Biomonitoring

Many studies have shown that the urine concentration of 2,5-hexanedione can be correlated to n-hexane exposure (Perbellini et al., 1981a; Iwata et al., 1983; Mutti et al., 1984; Saito et al., 1991; Cardona et al., 1993; Periago et al., 1993).

However, there are some problems with the methods used for 2,5-hexanedione determination (Saito et al., 1991; Soriano et al., 1996) and there have been various attempts to refine them (Perbellini et al., 1990). The most common method (Perbellini et al., 1981) is time consuming and there may be loss of 2,5-hexanedione from the urine sample during the concentration procedure. Another simpler method (Fedtke and Bolt, 1987) is less sensitive and in addition there may be conversion of other metabolites to 2,5-hexanedione. It has been shown that strong acid hydrolysis, converts 4,5-dihydroxy-2-hexanone to 2,5-hexanedione, whereas weak acid hydrolysis converts it to 2,5-dimethylfuran (Fedtke and Bolt, 1987). Simultaneous analysis of several different metabolites in urine, including 4,5-dihydroxy-2-hexanone, may be a better indicator of exposure than 2,5-hexanedione alone (Soriano et al., 1996). However, research on this subject using human subjects is lacking. In addition, a biological limit has been established for 2,5-hexanedione only.

The biological exposure limit (BEI) set by the ACGIH for n-hexane is 2,5-hexanedione 5 mg/g of creatinine in urine (ACGIH, 2000). However, since this involves acid hydrolysis this concentration of 2,5-hexanedione must in fact be a total of 2,5-hexanedione itself and 4,5-dihydroxy-2-hexanone which has been converted into 2,5-hexanedione (Fedtke and Bolt, 1987).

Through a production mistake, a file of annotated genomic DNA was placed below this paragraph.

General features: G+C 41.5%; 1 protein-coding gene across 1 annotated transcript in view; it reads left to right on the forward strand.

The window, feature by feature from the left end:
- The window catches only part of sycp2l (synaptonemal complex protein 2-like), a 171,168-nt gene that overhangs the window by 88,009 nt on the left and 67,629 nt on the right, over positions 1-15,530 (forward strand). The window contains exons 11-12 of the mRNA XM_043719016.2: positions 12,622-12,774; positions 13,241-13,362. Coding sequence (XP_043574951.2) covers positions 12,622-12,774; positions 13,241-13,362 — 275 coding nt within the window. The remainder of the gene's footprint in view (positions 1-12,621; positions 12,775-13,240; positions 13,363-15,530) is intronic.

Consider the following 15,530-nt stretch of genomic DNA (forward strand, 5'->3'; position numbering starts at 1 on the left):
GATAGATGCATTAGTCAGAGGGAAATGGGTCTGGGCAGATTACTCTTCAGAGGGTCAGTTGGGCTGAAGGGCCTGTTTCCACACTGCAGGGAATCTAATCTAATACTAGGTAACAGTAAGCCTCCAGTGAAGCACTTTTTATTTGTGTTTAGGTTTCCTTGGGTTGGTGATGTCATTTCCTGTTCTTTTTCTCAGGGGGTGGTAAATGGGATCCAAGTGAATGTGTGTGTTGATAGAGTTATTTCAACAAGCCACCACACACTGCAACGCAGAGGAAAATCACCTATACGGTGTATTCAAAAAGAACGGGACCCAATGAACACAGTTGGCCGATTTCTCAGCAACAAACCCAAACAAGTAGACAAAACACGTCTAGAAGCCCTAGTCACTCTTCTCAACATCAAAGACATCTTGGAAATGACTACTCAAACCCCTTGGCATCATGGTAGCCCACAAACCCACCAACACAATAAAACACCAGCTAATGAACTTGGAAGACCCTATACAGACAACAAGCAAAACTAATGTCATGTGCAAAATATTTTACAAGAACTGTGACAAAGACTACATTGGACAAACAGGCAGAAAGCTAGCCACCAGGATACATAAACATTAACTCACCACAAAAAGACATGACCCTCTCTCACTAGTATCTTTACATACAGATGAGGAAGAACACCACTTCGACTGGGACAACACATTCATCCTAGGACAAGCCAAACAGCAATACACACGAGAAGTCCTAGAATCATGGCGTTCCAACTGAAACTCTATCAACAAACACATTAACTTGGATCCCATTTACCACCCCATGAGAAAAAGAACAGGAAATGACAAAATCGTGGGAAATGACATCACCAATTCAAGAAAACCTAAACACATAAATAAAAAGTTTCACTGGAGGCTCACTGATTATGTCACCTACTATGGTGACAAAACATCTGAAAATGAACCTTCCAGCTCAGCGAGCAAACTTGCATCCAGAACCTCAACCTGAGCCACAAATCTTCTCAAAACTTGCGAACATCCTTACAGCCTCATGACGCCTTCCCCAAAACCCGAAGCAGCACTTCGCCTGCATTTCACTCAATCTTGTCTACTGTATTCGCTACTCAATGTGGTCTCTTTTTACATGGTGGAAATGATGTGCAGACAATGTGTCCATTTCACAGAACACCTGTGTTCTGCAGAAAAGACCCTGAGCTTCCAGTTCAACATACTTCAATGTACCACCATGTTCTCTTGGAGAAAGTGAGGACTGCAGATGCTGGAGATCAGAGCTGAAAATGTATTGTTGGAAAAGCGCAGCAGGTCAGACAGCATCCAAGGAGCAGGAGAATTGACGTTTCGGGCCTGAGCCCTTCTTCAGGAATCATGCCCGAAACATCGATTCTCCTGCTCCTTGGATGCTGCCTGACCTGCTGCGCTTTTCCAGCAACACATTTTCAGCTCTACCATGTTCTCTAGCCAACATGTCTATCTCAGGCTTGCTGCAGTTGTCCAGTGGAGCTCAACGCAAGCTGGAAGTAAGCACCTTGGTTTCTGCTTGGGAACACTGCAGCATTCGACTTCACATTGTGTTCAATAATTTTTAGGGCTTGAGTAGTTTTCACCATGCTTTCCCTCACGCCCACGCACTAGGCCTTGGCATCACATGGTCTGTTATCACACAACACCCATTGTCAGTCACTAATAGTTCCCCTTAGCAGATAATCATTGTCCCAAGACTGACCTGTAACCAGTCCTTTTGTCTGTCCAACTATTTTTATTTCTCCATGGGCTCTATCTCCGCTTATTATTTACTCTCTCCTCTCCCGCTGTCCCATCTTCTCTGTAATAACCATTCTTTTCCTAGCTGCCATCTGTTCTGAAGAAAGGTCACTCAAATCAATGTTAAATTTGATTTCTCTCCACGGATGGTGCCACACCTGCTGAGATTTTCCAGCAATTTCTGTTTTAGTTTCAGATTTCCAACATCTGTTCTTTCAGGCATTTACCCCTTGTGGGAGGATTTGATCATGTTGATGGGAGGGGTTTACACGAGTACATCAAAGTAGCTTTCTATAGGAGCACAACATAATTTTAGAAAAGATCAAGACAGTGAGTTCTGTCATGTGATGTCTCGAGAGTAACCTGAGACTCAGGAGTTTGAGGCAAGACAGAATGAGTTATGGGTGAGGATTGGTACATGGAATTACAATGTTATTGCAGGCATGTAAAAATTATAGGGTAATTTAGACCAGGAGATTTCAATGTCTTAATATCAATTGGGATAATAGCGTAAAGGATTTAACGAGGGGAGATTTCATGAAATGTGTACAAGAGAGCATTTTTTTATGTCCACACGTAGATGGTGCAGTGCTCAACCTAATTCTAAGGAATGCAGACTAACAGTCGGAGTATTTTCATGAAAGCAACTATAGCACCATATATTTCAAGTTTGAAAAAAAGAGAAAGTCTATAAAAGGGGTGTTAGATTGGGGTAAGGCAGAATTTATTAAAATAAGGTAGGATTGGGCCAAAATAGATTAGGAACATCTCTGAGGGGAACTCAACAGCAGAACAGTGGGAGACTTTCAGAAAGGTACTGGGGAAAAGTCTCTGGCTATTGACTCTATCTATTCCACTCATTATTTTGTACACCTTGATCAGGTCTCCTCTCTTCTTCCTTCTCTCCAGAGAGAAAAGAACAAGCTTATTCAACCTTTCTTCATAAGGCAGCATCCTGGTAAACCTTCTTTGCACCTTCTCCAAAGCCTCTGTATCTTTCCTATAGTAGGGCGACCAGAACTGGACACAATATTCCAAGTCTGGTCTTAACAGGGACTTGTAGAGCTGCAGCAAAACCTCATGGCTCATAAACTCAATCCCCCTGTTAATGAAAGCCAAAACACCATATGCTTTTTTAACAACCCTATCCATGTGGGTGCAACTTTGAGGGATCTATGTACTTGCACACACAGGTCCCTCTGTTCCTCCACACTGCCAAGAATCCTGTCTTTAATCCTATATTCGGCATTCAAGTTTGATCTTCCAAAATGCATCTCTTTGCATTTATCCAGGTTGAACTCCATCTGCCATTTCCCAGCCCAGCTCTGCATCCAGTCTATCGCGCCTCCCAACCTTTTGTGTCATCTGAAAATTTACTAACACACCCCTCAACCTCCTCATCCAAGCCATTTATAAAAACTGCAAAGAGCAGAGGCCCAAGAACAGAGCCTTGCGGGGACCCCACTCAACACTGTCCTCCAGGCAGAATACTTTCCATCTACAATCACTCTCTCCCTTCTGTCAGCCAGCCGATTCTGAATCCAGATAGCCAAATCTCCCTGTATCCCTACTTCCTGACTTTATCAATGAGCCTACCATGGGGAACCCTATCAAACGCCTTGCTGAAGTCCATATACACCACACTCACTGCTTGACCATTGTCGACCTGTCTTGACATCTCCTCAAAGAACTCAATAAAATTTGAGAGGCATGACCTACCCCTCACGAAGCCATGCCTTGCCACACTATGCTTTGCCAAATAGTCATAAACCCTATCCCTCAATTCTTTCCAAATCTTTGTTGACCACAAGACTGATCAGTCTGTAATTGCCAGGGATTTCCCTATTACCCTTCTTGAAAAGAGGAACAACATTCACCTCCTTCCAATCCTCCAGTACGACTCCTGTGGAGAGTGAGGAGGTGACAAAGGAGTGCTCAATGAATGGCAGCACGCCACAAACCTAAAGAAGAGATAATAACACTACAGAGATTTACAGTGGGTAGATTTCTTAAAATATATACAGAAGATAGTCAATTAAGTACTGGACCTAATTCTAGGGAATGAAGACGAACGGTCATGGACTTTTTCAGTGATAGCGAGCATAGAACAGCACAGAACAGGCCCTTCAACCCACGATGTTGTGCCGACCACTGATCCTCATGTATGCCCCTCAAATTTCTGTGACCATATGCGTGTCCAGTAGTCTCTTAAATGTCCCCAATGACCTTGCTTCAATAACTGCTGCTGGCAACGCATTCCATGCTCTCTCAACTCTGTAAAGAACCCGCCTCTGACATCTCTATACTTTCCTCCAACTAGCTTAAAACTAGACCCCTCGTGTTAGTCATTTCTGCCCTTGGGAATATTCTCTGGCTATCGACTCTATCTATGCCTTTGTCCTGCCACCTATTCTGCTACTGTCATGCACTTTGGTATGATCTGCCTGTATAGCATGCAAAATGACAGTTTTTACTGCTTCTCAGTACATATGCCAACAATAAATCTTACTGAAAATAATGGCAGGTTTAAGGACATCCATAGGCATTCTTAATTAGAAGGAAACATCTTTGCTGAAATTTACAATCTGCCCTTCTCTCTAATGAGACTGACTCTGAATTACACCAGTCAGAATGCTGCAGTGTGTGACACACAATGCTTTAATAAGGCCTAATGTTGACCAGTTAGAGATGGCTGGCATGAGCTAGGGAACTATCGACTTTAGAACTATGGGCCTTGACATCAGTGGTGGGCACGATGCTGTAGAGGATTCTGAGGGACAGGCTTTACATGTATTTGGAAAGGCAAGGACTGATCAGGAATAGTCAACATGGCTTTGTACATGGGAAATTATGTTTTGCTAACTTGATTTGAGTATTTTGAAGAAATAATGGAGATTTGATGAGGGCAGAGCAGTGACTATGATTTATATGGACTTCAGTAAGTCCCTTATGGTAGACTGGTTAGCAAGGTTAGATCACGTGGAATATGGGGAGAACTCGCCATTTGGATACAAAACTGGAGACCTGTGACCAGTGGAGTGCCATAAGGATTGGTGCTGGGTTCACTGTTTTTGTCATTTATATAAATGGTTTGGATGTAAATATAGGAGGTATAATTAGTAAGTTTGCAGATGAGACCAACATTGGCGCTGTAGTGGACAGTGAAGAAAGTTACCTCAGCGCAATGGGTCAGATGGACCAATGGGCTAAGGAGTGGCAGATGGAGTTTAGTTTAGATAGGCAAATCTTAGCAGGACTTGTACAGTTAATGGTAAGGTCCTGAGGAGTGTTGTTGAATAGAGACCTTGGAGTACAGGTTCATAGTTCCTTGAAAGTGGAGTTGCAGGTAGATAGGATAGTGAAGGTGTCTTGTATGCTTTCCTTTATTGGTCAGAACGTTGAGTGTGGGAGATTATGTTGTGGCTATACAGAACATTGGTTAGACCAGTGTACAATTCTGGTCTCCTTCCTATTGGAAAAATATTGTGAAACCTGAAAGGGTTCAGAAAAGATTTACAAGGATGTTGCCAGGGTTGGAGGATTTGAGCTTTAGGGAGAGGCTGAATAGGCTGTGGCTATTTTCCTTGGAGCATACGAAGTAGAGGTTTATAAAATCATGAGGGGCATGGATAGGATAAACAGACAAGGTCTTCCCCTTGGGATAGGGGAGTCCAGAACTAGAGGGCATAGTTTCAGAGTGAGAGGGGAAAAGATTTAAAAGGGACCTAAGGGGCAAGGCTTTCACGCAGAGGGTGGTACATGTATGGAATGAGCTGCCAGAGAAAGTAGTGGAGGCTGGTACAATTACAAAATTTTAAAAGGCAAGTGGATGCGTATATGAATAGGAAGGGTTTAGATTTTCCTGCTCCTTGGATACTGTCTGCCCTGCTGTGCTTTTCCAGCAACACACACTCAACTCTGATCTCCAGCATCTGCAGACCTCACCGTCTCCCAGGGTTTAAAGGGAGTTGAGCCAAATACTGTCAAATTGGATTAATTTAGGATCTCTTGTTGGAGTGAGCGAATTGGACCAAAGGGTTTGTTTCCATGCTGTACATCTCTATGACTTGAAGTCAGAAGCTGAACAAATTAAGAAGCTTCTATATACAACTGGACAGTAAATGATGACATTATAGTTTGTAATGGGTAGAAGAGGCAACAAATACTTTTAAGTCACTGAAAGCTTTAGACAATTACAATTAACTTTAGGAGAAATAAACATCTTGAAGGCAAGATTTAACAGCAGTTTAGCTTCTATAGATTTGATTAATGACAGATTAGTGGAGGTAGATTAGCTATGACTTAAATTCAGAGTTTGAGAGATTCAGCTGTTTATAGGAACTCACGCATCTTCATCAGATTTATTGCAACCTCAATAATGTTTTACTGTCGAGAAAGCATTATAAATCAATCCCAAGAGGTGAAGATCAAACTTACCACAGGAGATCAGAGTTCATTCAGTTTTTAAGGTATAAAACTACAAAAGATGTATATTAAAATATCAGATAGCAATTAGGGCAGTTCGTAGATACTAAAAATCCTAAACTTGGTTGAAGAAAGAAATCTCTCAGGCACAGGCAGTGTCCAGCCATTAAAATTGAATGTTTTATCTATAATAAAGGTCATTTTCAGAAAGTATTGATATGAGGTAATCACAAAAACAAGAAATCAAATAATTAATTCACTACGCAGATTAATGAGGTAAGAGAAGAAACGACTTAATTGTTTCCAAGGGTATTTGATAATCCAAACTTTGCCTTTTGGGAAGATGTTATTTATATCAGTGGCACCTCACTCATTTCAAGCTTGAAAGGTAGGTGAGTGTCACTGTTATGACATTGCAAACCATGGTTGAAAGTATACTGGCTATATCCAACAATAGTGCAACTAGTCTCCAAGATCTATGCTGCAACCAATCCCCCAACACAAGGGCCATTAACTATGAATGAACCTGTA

A post-shift urine concentration of 2,5-hexanedione greater than 7.5 mg/l is associated with significant electromyographic abnormalities. However, this same study found three workers with significant electromyographic changes who had 2,5-hexanedione urine concentrations of between 3 and 4.5 mg/l (Governa et al., 1987). In another study of exposed workers without signs or symptoms of polyneuropathy but with high urinary concentrations of 2,5-hexanedione (mean 11 mg/l; range 5.3-24.2 mg/l) there were no significant changes in sensory nerve conduction velocities (SNCV) or motor nerve conduction velocities (MNCV). However, the mean amplitude of the sensory nerve action potentials (SNAP) was significantly decreased below normal (Pastore et al., 1994).

In animal studies it was noted that there was a sudden decrease in the urine concentration of metabolites when dosing was interrupted at weekends (Soriano et al., 1996) and this has implications for the timing of samples taken for biological monitoring. Similarly, a study of workers exposed to n-hexane demonstrated that the urinary concentration of 2,5-hexanedione was higher at the end of the working week (Cardona et al., 1993).

Urine concentrations of 2,5-hexanedione are unchanged in samples stored at -20 °C or 4 °C for 30 days, but deteriorate rapidly when stored at 25 °C (Saito et al., 1991).

Screening for evidence of polyneuropathy has also been recommended for exposed workers (Chang et al., 1993). Nerve conduction studies have been shown to be reliable and sensitive; evoked potential studies may also be useful. The MNCVs and SNCVs were normal in asymptomatic workers exposed to n-hexane with urine 2,5-hexanedione concentrations greater than the recommended BEI. However, there were significant decreases in the mean amplitude of SNAPs and this has been suggested as a criterion for early diagnosis of neuropathy in patients without clinical signs (Pastore et al., 1994).

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